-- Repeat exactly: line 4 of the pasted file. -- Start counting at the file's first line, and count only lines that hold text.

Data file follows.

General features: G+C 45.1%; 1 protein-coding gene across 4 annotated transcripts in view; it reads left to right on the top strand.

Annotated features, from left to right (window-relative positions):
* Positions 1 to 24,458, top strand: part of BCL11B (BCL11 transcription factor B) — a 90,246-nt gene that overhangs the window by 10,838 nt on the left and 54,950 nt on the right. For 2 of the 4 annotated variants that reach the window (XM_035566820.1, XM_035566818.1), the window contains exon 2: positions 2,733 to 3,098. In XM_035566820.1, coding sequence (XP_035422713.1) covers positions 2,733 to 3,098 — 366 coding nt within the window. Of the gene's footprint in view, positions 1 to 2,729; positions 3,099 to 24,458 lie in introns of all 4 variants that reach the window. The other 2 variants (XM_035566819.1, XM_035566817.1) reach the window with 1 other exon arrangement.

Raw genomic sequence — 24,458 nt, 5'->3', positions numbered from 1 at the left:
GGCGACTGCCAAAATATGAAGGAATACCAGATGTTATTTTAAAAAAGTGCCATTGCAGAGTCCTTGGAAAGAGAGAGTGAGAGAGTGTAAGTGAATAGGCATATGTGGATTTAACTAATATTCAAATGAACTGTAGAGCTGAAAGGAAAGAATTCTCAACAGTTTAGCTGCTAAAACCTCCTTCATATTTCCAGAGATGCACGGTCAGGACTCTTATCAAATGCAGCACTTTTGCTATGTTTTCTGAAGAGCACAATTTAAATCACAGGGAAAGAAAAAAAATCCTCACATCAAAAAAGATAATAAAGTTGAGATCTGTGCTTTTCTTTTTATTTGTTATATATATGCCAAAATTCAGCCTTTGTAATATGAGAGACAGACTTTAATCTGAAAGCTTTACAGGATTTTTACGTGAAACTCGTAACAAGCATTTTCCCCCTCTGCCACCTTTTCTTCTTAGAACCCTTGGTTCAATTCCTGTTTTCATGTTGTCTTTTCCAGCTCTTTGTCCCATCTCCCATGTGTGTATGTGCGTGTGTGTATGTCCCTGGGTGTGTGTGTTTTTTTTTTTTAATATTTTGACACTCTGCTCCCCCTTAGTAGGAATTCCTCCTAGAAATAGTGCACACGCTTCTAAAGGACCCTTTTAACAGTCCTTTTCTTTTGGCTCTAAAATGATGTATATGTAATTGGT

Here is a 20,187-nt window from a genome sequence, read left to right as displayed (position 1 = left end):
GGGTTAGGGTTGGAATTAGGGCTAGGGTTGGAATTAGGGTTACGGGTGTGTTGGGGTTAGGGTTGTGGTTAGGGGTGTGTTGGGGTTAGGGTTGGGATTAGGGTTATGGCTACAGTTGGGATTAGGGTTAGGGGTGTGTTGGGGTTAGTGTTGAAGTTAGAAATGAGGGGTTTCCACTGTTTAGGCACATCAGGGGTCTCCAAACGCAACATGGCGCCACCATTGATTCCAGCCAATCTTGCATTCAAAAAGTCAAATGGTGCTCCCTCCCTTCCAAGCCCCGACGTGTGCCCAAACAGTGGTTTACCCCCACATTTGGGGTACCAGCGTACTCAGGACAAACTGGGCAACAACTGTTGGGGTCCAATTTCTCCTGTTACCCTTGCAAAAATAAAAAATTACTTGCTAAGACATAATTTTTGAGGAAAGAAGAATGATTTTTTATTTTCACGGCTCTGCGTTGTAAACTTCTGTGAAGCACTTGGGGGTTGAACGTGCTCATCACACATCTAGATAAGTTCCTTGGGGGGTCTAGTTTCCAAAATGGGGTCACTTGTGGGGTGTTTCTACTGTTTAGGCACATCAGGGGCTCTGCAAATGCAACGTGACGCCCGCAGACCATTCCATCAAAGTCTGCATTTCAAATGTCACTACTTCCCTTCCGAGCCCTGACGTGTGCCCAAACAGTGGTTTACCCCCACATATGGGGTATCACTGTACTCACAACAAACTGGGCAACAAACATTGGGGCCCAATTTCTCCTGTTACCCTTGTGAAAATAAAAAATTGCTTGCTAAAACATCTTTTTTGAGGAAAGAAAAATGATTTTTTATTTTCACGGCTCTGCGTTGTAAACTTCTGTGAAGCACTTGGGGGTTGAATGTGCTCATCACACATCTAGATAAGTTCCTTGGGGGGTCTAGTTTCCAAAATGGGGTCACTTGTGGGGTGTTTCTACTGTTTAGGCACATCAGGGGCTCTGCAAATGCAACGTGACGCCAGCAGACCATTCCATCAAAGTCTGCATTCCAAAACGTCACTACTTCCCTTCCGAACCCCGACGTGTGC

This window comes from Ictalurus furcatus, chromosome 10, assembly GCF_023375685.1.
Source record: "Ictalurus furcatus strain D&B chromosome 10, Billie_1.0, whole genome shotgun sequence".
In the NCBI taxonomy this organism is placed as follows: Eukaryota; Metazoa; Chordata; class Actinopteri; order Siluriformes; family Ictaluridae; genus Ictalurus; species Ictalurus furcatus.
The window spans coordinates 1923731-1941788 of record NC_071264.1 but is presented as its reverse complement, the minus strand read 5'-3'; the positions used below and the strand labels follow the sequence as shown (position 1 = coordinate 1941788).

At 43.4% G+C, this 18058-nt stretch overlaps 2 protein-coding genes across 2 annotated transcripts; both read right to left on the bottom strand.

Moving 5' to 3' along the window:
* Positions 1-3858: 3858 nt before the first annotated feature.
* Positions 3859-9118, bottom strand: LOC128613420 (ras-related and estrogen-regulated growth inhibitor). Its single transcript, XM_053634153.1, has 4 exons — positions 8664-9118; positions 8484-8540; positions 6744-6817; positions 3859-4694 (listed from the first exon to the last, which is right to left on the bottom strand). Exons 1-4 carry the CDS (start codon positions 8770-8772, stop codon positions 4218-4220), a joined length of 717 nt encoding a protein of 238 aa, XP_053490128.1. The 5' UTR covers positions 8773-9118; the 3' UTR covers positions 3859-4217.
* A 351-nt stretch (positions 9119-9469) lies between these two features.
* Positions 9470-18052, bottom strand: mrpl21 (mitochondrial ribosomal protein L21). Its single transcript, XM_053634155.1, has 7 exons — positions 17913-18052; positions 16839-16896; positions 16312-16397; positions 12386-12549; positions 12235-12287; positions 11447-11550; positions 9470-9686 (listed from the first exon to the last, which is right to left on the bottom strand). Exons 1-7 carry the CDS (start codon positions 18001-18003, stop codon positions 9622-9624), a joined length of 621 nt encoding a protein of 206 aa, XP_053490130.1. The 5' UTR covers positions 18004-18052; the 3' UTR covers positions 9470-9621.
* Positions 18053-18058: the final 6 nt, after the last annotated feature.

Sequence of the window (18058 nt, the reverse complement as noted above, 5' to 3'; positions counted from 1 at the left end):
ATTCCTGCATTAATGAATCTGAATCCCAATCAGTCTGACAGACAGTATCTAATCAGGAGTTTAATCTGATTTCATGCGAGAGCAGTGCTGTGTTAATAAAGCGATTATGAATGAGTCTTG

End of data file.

Raw genomic sequence — 24,458 nt, 5'->3', positions numbered from 1 at the left: